Rodale Institute staff attended this year’s Pennsylvania Association for Sustainable Agriculture Farming for the Future Conference! During this annual event, Rodale Institute staff attended full and half day programming, over 100 80-minute workshops on a variety of topics, and got to network with over 2,000 farmers, processors, consumers, students, environmentalists and business and community leaders.
Among the speakers were Rodale Institute’s researchers, Drs. Gladis Zinati and Andrew Smith - who presented their - preliminary research results in a workshop titled “Rotational No-Till & Insectary Strips for Organic Cucumber Production” on Friday, February 3, 2017. The workshop was attended by 65 people including growers, educators, and representatives from seed companies and Pennsylvania Department of Agriculture.
Dr. Zinati, the lead scientist on this research and demonstration project, along with Dr. Smith, discussed the goals and objectives of the project and presented their first-year research results. The main goal of this research is to improve the competitiveness of organic specialty crop growers. The objectives are to evaluate the impact of rolled mulch of cover crop compared to plastic mulch with and without the inclusion of flowering insectary strips on organic cucumber yield and population densities of beneficial insects and striped cucumber beetle pests. This pest, causes scars on cucumber fruits impacting their salability and is a vector for transmitting a bacterium pathogen that causes plant wilting disease that may eliminate an entire crop a within few days.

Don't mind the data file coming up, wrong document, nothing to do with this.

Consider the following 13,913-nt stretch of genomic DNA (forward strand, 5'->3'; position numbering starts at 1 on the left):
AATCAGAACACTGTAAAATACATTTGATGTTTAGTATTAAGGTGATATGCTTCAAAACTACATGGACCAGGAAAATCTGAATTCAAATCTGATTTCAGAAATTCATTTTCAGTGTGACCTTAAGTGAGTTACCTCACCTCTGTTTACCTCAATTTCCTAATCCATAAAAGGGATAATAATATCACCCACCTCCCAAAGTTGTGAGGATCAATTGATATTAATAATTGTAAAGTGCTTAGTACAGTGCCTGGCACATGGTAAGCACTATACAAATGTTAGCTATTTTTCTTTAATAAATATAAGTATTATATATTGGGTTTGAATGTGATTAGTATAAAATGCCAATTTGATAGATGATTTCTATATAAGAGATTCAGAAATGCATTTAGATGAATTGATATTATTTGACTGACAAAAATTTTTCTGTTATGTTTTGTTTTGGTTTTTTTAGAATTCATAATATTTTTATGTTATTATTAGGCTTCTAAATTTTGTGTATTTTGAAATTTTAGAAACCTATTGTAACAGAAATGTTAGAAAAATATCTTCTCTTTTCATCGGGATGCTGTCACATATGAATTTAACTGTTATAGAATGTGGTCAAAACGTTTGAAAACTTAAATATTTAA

In a nutshell, results showed that the inclusion of insectary strips increased premium organic cucumber yields when grown in plastic mulch and ground beetle populations. Significantly lower densities of the cucumber beetle pest were found in rolled mulch compared to plastic. More importantly, the cucumber plants did not show any symptoms of wilting.
Through the surveys collected from this workshop, audience respondents indicated that they will use/adopt the revolutionary tactics of using insectary strips as a natural system to increase populations of beneficial insects and reduce tillage by using rolled crimped cover crops.
This project funded by the Pennsylvania Department of Agriculture’sSpecialty Crop Block Program is currently beginning its second year.